Most brands understand the value of loyalty, but few get it right. Generic, one-size-fits-all loyalty tactics fail to attract customers and are costly for brands. Retaining loyal customers is critical to a business as attracting new ones becomes increasingly difficult in crowded, competitive landscapes. On top of that, navigating a crowded loyalty marketplace is tricky and time-consuming in general, but even more so when considering what your brand defines as loyalty versus simply thinking about it in terms of what is working for your competitors. So where do you start? What do you need? What can you do without? Amidst all the buzzwords and claims, how do you really understand the value of loyalty as it applies to your business and how can it drive incremental spend?
Historically, loyalty programs provided a way for brands to reach customers, reward customers for purchases and differentiate themselves from competitors. Old school loyalty programs were built with the sole objective of reducing customer churn and blindly rewarding “loyalty”. Loyalty programs need to go beyond point-based, purchase-based, transactional programs to deliver the types of frictionless, relevant and service-driven experiences customers crave. With organizations who have multiple customer touchpoints and channels, operational silos can create a disjointed and confusing customer experience and lead to the loss of loyalty.
Loyalty needs to be redefined to deliver finely-tuned and highly personalized experiences to each individual consumer at the optimal time, through the optimal channel. Loyalty programs are often the conduit to direct consumer relationships and represent a treasure trove of first-party data that fuels better personalization.
Here are three ways your organization can shorten the time to value for your loyalty program:
Align and organize internal stakeholders around a transformation
Build a fact base of current situations across multiple sources of insight while identifying the largest opportunities and key risks. Describe existing problems in the areas of customer loyalty, data management and engagement, including why the issues exist and what solutions have failed to address them in the past. To build a sense of urgency, leverage financial metrics that reflect the impact of these functionalities on business outcomes.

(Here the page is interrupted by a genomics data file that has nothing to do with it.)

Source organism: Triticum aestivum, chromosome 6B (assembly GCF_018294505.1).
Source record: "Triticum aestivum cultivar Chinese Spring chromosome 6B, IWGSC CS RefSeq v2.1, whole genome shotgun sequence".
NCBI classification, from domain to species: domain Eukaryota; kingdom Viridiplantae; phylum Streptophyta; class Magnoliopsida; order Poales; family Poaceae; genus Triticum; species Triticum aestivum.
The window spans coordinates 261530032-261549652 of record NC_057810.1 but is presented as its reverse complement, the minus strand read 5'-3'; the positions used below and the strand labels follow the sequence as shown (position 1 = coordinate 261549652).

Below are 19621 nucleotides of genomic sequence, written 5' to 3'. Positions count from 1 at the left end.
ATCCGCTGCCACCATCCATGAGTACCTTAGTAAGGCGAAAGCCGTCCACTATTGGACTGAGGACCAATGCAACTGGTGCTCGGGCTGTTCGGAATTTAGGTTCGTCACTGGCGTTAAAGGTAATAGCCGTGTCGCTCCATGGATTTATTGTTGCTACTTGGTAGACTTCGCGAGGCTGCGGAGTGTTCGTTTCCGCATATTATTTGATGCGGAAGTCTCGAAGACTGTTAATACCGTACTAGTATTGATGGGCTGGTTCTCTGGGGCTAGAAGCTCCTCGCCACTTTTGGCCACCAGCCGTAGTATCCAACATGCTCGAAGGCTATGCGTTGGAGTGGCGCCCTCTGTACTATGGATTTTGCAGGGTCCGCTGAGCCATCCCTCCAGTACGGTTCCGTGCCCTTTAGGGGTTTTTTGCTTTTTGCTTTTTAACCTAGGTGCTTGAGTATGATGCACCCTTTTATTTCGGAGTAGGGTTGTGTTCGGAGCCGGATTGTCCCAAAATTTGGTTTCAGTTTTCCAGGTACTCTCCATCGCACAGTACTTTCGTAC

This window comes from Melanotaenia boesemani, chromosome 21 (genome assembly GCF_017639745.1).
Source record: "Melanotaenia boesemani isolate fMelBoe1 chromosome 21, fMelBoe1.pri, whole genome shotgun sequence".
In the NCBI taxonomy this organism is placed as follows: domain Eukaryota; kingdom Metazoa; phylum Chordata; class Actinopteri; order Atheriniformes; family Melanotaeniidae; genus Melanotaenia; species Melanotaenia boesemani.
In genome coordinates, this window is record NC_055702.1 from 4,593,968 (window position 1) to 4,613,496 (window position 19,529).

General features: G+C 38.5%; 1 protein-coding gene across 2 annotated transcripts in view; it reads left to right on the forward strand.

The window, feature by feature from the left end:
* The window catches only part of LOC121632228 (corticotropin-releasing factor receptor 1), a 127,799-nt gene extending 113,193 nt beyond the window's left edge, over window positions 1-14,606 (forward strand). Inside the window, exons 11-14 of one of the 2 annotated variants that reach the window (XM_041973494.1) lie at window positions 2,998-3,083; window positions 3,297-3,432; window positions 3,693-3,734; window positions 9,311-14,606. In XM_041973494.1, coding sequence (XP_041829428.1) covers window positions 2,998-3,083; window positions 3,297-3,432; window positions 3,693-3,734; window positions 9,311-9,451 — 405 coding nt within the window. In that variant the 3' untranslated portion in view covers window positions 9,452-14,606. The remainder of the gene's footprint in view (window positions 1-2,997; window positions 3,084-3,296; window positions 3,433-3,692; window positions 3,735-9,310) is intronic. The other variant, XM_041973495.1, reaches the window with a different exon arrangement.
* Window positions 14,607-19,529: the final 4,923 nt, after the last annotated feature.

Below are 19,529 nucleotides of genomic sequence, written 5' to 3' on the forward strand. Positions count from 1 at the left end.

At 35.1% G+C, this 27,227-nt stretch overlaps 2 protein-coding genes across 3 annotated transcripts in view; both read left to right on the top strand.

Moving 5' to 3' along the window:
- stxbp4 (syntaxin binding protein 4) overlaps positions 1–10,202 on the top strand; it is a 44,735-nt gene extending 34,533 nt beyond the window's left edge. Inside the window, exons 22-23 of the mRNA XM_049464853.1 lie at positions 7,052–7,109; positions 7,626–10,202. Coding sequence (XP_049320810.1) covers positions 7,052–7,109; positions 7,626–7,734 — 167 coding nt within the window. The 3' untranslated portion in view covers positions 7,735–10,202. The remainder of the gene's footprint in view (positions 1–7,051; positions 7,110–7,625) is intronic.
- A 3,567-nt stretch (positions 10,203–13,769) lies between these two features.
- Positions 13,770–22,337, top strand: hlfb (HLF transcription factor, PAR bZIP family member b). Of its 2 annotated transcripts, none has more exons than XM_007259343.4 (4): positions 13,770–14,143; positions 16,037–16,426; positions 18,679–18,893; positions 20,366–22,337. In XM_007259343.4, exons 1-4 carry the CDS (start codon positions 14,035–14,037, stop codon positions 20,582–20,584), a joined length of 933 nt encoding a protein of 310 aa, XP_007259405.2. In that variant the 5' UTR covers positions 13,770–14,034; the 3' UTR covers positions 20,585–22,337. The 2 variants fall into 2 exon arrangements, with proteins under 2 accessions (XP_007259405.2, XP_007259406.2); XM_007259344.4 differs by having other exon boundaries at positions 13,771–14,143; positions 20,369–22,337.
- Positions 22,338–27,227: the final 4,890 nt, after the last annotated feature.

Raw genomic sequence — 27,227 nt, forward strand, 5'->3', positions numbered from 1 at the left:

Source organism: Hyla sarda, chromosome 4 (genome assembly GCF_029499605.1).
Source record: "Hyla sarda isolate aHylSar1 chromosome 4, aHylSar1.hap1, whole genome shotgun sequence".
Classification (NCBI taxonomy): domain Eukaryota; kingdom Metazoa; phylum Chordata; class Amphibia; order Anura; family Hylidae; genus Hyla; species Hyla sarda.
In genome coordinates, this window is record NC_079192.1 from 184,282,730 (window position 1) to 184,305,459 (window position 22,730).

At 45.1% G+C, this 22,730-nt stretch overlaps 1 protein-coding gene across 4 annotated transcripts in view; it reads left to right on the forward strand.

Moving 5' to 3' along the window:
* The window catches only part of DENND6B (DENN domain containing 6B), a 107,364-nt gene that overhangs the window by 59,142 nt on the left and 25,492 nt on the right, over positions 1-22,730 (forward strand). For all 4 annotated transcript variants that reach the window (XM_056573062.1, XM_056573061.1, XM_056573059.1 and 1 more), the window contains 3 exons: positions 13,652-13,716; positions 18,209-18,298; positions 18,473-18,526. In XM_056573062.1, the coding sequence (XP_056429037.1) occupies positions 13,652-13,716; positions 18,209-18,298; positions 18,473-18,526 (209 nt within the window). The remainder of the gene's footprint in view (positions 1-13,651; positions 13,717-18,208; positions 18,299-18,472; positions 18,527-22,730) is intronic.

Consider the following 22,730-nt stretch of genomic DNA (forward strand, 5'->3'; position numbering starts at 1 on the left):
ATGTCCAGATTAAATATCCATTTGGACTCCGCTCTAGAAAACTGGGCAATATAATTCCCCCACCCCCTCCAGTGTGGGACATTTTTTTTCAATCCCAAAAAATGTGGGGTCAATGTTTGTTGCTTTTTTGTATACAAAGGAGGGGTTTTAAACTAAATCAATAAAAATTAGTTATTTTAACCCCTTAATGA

Strategize and determine your KPIs
What do you expect to get out of a loyalty program? If your goals are to grow the business by growing customer spend and reducing churn, then discuss a loyalty program’s strength in predictive models that recommend next-best-actions and predict customer churn. If your goal is a better customer experience, then discuss how loyalty programs provide experience-based perks (access to special events or areas, skipping the line, and returns pick-up) to align with a customer’s desire for reduced friction and increased convenience in the shopping process.
Assess existing tech stack
Once key stakeholders are aligned and KPIs are identified, it’s time to take a look at the hardwiring. Do you need to make additional investments to support the function and measurement of your goals? What are the barriers to obtaining consistent, cross-channel customer profile across the organization? As customers continue to shop, engage and communicate on a variety of channels, brands must invest in technology to analyze and collect customer data, react on the data and deliver unified, personalized experiences, rewards and loyalty program tactics.
Brands have been doing traditional loyalty for a long time. It’s what they know. And in the past, one-size-fits-all, generic tactics might have worked, but those days are gone. It’s time for change — a change that requires a digital transformation of not just the marketing department or the IT department, but your entire organization.